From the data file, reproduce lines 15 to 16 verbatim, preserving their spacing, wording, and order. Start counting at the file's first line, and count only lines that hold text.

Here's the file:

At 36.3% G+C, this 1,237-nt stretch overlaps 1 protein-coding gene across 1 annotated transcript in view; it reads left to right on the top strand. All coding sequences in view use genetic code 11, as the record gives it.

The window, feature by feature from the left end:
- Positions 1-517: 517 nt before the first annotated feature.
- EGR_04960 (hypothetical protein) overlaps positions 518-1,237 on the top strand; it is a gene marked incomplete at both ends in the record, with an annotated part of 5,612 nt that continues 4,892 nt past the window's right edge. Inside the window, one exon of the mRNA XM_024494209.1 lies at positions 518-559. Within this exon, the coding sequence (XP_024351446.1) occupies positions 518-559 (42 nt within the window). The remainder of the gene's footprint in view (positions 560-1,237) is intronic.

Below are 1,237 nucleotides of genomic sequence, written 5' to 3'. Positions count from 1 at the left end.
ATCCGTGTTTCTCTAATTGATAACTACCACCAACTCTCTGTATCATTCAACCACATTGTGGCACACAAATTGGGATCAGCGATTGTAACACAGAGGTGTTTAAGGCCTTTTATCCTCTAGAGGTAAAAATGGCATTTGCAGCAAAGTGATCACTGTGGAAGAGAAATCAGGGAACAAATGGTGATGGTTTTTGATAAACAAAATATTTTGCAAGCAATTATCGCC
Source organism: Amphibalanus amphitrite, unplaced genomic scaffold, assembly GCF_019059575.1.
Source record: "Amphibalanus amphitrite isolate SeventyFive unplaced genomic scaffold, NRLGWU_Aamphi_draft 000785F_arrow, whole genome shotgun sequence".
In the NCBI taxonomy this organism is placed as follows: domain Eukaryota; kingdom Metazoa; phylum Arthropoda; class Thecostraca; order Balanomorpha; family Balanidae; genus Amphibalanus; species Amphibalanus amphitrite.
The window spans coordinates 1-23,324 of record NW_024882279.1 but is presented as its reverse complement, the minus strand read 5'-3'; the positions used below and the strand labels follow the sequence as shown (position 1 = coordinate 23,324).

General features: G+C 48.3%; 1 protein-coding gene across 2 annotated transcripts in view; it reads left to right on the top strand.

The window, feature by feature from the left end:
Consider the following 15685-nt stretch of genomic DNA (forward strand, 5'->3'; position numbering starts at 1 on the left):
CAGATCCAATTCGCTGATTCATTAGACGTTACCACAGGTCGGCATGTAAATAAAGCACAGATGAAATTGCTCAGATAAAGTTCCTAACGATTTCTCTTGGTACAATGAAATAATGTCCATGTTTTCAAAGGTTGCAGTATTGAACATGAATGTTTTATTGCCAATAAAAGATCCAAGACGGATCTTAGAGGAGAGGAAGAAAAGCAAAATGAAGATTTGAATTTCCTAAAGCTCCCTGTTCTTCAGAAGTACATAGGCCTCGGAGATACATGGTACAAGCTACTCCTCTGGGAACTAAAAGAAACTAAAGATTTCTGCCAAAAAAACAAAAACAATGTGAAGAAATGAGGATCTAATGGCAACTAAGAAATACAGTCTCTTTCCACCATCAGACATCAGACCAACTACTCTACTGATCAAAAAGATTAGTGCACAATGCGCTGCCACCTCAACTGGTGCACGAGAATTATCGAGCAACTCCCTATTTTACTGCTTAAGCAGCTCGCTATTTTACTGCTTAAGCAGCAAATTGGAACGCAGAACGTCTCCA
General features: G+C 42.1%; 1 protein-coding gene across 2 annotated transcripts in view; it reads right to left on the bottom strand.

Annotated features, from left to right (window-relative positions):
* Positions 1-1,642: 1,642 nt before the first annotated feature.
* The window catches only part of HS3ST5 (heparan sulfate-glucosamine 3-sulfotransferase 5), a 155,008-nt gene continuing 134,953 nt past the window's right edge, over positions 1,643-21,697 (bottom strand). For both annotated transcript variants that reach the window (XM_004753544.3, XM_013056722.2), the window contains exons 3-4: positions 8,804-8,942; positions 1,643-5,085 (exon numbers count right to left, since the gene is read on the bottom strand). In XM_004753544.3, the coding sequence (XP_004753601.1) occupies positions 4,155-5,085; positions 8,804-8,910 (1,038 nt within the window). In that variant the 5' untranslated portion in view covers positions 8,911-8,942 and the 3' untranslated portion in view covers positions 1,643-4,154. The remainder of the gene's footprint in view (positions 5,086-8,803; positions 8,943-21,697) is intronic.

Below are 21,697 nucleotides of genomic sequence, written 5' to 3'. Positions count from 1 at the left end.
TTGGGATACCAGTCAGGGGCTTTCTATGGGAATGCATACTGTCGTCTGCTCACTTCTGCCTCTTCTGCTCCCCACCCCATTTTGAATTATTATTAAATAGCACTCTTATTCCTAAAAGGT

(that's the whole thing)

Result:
General features: G+C 42.1%; 1 protein-coding gene across 2 annotated transcripts in view; it reads right to left on the bottom strand.

Annotated features, from left to right (window-relative positions):